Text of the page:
Improve Learning with Student Interviews

Male Student in online chat

Interviews are a powerful yet underutilized learning device in higher education. There are thousands of experts available who would be more than willing to add interesting material to your courses. While it is not very practical to fly those people in to speak in a face-to-face course, video recording systems make it easy to add interviews to an online course.

If arranging the interviews sounds like too much work, have your students do them as an assignment. Interviews improve student engagement with the material. A high school teacher told me about one of his classes that was reading Death of a Salesman and became curious about certain parts of the book. So the students wrote the author with their questions. The author provided a lengthy reply that not only answered the students’ questions, but also included information about the story that was not well-known, such as the meaning of some of the characters’ names. The students were flattered that a famous author would take their questions seriously and even provide them with “insider information” about the book. The experience heightened the students’ interest in literature in general.

Any subject lends itself to interviews. Students in a business course could interview the CEO of a large nonprofit about the unique challenges of nonprofit organizations. Students in an education course could interview a famous school reformer, while those in an environmental course could interview the head of an environmental agency about the agency’s priorities and plans.

A good method is to put students into small groups so that they can plan together and divide duties. They will need to choose a topic that interests them, find a suitable interviewee, arrange the interview, create questions to ask the interviewee, record the interview, and provide the recording to others. They should also invite the rest of the class to participate as an audience so that other students can ask questions. The recording can be added to the course to provide more resources for future students.

Besides the assignment instructions, the instructor should provide technical advice by suggesting recording software to use so that students do not run into embarrassing problems during the interview. Below are some good systems for hosting interviews.

Interviewing systems

If you want students to do an audio-only interview, then BlogTalkRadio is a good choice. BlogTalkRadio records conversations between up to five people at once. The interview can be streamed online to an unlimited number of participants and saved for future reference. The only catch is that interviews cannot be longer than 30 minutes without paying for the premium version. The benefit of using this system is that interviews can be grouped together into a channel so that people can browse and listen to them at their leisure.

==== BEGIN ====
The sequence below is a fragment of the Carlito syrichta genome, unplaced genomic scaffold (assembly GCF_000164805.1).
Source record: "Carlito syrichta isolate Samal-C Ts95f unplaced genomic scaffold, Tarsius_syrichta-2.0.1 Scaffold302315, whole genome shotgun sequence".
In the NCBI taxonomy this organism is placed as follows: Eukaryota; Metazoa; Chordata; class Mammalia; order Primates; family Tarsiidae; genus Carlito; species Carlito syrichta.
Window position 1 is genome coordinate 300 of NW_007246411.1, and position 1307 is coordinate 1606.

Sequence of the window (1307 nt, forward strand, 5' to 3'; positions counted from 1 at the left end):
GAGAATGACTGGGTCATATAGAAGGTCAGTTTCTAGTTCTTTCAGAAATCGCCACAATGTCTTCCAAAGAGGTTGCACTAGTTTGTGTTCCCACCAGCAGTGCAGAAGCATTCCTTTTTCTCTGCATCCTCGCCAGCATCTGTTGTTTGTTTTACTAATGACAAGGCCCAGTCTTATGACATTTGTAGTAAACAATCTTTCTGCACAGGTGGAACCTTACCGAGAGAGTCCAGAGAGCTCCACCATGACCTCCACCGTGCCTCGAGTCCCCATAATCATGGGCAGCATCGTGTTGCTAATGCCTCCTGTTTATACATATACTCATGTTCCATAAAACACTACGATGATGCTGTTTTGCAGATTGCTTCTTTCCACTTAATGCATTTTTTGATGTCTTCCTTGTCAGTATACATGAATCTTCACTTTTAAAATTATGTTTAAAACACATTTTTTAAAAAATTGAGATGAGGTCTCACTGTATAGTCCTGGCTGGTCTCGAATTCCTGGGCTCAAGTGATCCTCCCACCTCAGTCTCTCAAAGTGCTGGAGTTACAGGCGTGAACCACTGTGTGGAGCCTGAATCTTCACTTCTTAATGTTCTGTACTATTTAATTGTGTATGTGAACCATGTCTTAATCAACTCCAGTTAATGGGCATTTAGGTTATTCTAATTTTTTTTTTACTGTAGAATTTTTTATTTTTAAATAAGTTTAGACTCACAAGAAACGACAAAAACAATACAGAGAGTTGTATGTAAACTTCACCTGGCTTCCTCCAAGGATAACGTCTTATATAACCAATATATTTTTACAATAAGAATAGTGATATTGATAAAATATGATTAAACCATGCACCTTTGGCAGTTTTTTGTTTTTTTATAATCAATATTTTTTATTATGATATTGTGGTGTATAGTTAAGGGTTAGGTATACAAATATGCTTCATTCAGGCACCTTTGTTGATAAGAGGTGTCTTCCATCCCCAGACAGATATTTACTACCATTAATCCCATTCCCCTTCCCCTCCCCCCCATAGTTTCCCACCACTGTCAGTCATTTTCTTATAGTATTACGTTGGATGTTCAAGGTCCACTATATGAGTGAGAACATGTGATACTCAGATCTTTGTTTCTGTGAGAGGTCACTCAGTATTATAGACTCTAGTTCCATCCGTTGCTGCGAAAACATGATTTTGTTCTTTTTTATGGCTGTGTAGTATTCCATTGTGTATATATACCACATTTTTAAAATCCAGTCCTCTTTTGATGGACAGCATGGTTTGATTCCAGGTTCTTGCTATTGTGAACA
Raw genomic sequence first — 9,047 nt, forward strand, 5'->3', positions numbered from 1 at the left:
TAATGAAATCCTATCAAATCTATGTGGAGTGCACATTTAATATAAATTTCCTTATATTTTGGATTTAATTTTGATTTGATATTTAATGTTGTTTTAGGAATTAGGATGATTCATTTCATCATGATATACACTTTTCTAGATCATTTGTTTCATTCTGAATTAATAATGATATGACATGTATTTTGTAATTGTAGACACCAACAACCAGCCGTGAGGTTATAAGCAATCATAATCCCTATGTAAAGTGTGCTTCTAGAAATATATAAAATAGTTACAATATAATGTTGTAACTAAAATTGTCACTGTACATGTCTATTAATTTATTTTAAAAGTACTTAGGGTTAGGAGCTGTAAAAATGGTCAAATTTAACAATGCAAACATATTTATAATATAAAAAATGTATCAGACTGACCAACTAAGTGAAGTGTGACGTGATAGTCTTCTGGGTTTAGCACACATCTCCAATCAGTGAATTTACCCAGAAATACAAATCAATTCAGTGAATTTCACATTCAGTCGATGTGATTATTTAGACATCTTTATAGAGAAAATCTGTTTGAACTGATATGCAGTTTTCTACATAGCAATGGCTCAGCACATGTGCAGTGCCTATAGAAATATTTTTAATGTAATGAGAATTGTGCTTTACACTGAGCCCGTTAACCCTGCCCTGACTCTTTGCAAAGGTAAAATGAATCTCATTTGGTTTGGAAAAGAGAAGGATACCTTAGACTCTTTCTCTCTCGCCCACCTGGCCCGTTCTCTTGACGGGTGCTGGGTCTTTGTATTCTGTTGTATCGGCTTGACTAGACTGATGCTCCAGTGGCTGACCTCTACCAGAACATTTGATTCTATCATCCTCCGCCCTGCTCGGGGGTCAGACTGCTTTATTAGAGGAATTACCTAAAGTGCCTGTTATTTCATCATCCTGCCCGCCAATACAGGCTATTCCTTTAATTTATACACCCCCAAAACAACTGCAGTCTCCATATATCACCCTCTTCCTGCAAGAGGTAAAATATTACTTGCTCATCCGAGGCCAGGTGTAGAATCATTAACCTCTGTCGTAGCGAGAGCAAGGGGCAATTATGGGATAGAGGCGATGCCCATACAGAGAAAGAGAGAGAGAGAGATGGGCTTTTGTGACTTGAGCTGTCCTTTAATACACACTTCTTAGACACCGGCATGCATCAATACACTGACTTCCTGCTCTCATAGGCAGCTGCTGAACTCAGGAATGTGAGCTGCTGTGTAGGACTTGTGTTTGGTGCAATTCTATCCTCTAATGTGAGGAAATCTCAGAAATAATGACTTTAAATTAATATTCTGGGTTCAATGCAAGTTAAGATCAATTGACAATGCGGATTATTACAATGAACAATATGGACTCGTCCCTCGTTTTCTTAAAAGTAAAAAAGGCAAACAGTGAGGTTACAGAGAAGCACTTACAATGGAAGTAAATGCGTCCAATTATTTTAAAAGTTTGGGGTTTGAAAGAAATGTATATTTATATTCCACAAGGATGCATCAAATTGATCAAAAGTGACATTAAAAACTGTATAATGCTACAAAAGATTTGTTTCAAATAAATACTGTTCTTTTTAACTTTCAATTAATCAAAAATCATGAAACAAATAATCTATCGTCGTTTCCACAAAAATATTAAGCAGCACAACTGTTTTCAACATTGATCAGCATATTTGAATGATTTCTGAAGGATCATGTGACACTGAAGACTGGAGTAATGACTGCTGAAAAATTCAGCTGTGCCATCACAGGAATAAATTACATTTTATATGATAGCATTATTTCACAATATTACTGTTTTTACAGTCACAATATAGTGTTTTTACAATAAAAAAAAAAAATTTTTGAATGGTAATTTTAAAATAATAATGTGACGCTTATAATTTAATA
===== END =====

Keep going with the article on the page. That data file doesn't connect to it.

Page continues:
If you instead want to include the video, then a good free option is Google’s Hangouts on Air, which is part of Google+. Google Hangouts is a video meeting system that is similar to GoToMeeting, but it has the advantage that it can broadcast a full-screen webcam video of the speaker. The speaker is shown in a center window that takes up most of the page, while the other participants are shown in smaller windows across the bottom of the screen. The system can be set to automatically fill the large window with whoever is speaking, or it can be fixed on the same person for the whole time.

If you want to broadcast the interview live or record it, then you need to use Hangouts on Air. Hangouts On Air is nearly identical to Hangouts except that it broadcasts on your YouTube channel. This allows for an unlimited number of live viewers. Plus, the session is automatically recorded to your YouTube account, and it can be left there for later viewing or downloaded as a video file to be uploaded onto another hosting site.

Spreecast is another good system for recording video interviews. The system provides a window that can show up to four people at once, with many more viewing in the audience. The nice thing about Spreecast is that it is set up like a TV call-in show, as participants watching can submit questions, vote on questions, or request to join on camera. The organizer monitoring these requests can then relay the questions to the speaker or put the viewers on camera. The results can be hosted on the site or uploaded to another site.

Finally, Telestream’s Wirecast is a feature-rich system for hosting interviews between two people. The screen is split in half to show both participants at once, which has a cozy and inviting effect, like two people talking to one another in a café. While there is a one-time purchase fee, the software comes with a fairly powerful editing system. This comes in handy if you want to add a standard introduction to all of the interviews or a title.

Consider interviews as an easy way to both increase student engagement with material and enrich course content for future generations of participants.

Leave a Reply

Logged in as Julie Evener. Edit your profile. Log out? Required fields are marked *

This site uses Akismet to reduce spam. Learn how your comment data is processed.

Related Articles

Love ’em or hate ’em, student evaluations of teaching (SETs) are here to stay. Parts <a href="" target="_blank"...

Since January, I have led multiple faculty development sessions on generative AI for faculty at my university. Attitudes...
Does your class end with a bang or a whimper? Many of us spend a lot of time crafting...

Faculty have recently been bombarded with a dizzying array of apps, platforms, and other widgets that...

The rapid rise of livestream content development and consumption has been nothing short of remarkable. According to Ceci...

Feedback on performance has proven to be one of the most important influences on learning, but students consistently...